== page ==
Have you ever had a piggy back ride when you were a child? Why should children have all the fun? In the City Zoo, Miwa the baby monkey wanted a piggy back ride, but mom was nowhere to be seen. Never mind, why not piggy back on the real thing, Miss Piggy herself? So she cried to the nearest pig in the nursery called Uribo. Uribo may not have heard her, but her vet did, and now that they have both grown up, they still like to play piggyback. So much so that when Miwa was nursing some wounds from a supposedly jealous raccoon, Uribo was missing the attention she used to get from Miwa.
If you can’t get your eyes off the antics of these two lovable animals, there is a book written by the vet about Uribo and Miwa chan that you can buy from the zoo shop, and even a smartphone application called “Baby Monkey (going backwards on a pig)”. What a fairy tale ending for a baby monkey macaque that was rejected by his parents. Luckily between the vet and Uribo the baby boar they now live happily ever after in their own enclosure, scary raccoons aside.
Once you get your eyes off the lovable pair, there are also Grey Kangaroos from Eastern Australia, Humboldt Penguins from the Peruvian and Chilean Coast, which take their name from the ocean current flowing north from Antarctica. These cute penguins can even “blush” in warm weather and have a protective eye covering like goggles.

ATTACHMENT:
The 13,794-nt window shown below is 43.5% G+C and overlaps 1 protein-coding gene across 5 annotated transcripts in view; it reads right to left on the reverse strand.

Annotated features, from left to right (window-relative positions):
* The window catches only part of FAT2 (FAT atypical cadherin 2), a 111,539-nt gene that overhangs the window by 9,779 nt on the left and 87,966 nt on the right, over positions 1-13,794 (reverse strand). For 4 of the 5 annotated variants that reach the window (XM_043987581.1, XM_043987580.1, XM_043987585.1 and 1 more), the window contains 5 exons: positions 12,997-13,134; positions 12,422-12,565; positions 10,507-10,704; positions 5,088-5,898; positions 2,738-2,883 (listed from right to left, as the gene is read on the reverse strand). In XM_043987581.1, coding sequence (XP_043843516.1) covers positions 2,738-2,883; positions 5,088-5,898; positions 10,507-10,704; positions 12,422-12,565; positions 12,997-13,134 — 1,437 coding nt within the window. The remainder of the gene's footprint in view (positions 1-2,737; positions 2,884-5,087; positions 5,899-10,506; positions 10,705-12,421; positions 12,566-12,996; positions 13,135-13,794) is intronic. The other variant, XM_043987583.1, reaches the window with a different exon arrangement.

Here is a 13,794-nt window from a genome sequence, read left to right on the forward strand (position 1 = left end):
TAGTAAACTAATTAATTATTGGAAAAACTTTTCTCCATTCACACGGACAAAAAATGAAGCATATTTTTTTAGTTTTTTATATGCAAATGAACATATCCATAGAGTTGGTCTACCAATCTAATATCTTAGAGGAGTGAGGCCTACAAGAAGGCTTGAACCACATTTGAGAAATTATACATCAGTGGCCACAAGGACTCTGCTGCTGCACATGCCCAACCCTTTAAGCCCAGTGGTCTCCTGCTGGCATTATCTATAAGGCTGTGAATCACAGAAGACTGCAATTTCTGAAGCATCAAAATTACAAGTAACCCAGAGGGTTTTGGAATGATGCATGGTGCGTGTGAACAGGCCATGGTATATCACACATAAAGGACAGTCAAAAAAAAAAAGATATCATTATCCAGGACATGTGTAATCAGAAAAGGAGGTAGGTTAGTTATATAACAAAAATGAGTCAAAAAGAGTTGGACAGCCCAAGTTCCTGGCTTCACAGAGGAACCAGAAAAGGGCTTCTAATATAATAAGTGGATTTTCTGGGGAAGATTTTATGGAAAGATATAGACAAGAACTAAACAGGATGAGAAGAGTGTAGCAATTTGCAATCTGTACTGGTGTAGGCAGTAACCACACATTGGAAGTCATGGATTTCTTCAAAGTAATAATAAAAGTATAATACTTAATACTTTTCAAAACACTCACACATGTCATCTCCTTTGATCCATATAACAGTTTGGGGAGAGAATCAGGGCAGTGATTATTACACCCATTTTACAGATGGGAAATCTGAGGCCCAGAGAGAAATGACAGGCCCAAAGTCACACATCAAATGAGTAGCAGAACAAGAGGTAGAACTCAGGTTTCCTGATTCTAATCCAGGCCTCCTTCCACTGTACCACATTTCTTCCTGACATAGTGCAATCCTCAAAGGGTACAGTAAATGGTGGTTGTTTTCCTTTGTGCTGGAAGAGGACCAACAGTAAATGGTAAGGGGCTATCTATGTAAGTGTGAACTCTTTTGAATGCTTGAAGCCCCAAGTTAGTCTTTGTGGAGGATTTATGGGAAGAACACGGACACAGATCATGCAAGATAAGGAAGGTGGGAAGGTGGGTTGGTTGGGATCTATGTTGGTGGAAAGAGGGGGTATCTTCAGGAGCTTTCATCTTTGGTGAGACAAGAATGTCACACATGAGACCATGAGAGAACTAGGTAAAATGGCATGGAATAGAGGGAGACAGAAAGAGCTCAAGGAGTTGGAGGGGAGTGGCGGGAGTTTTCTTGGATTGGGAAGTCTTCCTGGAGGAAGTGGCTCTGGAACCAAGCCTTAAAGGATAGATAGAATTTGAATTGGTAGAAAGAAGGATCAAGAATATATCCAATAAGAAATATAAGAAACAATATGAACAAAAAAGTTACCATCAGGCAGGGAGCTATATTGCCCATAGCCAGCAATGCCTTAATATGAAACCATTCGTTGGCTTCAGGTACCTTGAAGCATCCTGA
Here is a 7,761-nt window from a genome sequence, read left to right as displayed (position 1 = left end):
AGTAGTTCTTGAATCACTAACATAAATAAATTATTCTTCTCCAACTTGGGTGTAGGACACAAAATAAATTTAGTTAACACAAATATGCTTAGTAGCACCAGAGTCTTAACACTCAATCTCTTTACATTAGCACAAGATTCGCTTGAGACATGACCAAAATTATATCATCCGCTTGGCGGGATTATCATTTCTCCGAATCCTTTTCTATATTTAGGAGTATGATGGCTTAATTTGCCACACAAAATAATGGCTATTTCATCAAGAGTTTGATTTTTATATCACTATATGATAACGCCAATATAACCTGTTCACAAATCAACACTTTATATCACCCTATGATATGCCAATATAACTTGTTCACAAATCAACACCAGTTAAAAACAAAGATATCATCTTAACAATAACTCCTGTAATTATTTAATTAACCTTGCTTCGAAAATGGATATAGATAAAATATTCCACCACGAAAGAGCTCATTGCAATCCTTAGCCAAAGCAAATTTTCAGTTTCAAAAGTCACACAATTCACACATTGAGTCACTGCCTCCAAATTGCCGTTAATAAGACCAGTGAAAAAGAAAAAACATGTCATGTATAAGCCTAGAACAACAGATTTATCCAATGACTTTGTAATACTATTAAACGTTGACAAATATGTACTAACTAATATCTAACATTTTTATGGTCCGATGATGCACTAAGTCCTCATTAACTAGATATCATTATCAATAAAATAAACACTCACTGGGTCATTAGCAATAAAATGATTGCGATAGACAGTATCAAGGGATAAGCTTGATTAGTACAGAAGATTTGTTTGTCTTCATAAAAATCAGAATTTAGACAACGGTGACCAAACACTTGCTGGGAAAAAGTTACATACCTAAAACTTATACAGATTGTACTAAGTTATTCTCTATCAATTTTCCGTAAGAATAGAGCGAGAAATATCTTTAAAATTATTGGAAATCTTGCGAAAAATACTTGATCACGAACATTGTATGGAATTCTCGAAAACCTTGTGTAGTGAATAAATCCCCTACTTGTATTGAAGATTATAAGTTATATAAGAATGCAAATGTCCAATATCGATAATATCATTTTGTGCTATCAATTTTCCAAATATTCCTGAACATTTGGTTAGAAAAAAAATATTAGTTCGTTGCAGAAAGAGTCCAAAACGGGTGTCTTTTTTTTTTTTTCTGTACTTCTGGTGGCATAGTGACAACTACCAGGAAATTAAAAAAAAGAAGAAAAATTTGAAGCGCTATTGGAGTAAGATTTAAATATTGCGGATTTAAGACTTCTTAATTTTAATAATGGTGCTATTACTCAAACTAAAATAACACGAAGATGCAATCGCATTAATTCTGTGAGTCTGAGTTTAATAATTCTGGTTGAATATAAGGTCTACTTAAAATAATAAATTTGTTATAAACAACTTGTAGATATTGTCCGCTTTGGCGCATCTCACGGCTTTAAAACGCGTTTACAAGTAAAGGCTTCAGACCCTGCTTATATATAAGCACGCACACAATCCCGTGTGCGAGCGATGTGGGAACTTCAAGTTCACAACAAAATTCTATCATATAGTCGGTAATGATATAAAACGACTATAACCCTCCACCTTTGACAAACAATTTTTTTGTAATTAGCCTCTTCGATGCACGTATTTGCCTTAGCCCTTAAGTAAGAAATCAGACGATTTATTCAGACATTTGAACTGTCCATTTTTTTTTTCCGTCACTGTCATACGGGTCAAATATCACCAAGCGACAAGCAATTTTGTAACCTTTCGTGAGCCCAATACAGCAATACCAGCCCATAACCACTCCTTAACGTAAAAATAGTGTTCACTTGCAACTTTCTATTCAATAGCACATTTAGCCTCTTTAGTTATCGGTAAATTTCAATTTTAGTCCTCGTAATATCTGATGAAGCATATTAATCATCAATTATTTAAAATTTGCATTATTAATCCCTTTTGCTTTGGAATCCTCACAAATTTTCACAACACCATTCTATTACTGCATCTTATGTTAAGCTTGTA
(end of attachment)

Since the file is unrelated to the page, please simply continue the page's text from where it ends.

The Zoo is also active in preserving endangered animals, such as the Orang-utan, whose natural rainforests in Thailand and Malaysia is under threat. Deforestation, hunting and fires have reduced their population in the wild, and the vets here are very keen to learn about their nature and intelligence. Watching them in their enclosure, I am amazed by their amazing intelligence, like making a hammock by tying ropes around two trees, and making tools with sticks, and rain hats with leaves.
A trip to this zoo was not only entertaining, but gave me a lot to think about as well with our connection with nature and the future of our animal friends.
The Zoo is part of the Sandanike Park Recreation Area, which also houses a science museum, planetarium, as well as a beautiful lake and gardens. It is open from 9am to 5pm all year, except Wednesdays. If Wednesday is a public holiday, then it would close on Thursday instead. Admission is very budget friendly at 210 yen for high school students and above, and just 100 yen for middle school students and children.